Tuesday, 21 February 2012

A Grey Area, (unless you use colour)!

Working in colour pencil is just not my thing. Once upon a time I completed a drawing of my cat in colour pencil and although I enjoyed doing it, I never really got into using pencils. However, the use of colour pencil in botanical art is going from strength to strength, with popular artists such as Ann Swan and Susan Christopher Coulson  demonstrating exceptional skill with the medium, producing breathtaking pieces.

The SBA course allows its students to specialise in a number of mediums including colour pencil and there are a number of fellow student bloggers who have really mastered the art, producing some gorgeous stuff. There is, of course a wealth of colour pencils of choice available but for now I think I'll stick with my watercolour.

'Paws' my cat
Started as part of my school portfolio when I was 13
using any colour pencils I could get my hands on


Now for the professionals! 

Colour Mutation - Rosa mutabilis © Susan Christopher-Coulson VPSBA
Colour Mutation Rosa mutabilis
by Susan Christopher Coulson 
Ann Swan - Ginger Flowers - Alpinus purpurata
Ginger Flowers by Ann Swan
Colour Pencil
That all said, there is one set of pencils that I wouldn't do without, my Faber Castell 9000 graphite pencils. Working in black and white allows me to see just the tonal qualities of a piece without the distraction of colour. Before I set out onto a bigger piece I do like to complete a few graphite studies to get the feel of the tones and shadows. Often I find myself working a lot darker than I thought I would, the subject needing a more distinctive range between light and dark. By doing this, I have found that my paintings have more depth and definition too.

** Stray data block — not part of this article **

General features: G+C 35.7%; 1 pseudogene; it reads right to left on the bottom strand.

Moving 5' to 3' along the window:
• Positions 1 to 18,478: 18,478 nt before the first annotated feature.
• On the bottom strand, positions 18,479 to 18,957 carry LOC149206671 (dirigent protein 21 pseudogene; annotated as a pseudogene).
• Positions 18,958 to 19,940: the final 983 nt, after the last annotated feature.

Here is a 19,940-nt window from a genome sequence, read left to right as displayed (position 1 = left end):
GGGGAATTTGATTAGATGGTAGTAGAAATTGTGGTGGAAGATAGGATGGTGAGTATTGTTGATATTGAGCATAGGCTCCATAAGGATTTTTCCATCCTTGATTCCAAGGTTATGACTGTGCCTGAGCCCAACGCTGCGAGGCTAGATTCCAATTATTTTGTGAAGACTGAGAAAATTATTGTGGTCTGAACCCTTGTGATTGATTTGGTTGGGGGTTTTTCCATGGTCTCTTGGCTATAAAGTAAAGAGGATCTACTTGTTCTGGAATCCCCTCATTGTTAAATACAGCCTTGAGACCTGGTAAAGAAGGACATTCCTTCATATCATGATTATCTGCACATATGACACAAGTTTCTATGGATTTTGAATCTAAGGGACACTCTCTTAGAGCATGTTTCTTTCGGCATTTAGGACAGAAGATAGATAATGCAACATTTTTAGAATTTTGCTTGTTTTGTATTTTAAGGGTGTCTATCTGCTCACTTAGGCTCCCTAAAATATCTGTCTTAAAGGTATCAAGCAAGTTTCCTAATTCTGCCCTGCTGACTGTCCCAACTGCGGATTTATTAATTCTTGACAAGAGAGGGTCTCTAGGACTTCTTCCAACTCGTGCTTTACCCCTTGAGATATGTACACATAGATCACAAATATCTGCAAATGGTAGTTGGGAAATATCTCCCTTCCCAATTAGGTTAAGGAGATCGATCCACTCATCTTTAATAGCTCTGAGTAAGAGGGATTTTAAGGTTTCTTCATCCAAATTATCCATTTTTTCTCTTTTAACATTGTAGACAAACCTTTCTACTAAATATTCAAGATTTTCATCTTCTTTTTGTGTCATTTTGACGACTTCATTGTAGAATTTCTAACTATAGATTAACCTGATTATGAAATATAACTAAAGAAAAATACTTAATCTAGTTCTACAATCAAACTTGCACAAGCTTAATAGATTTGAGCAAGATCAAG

Rhododendron 'cilpinense'
J.A. Godwin 2010
An early piece that could do with more depth and
darker tones.

Graphite can be exceptionally beautiful, this piece by fellow blogger Barbra Joan demonstrates the full spectrum of black and white tones. The addition of colour would have made this a very different piece. Normally, I wouldn't be drawn to a figurative piece or a portrait but something in the textures makes me like this one.    

'Sophisticate' by Barbra Joan

   

5 comments:

Rebecca said...

Jarnie,

I had never been fond of colored pencils until I got the Ann Swan book and ordered those wonderful FC polychromos miracle workers. I honestly didn't know you could get results like that from a cp. I kept associating them with what I did in grade school.I guess I really prefer the control of a pencil to a brush but that's just me.

I say do what you love and what feels right for you. You're creating such lovely works in watercolor! Now, if only my watercolors looked half as good as yours.

Rebecca said...

...and I might add that the cp that you shared here is lovely, especially when one learns that you were only 13!

Sketchbook Squirrel said...

I'm useless with pencils but Ann Swan's book is so inspirational, even for me, and I certainly would suggest other painters to take a look.

Maybe one day I will pick up those pencils and give them another go. I really enjoy seeing your work develop so, who knows.

Jessica Rosemary Shepherd said...

check out Dirk Dzimirsky - then you'll know what a graphite pencil can do. It's amazing. Wish I coudl draw humans. Fab post.

Sketchbook Squirrel said...

Hi Jess. All I can say is, wow!! How does he do it, Dirk Dzimirsky's work is just incredible.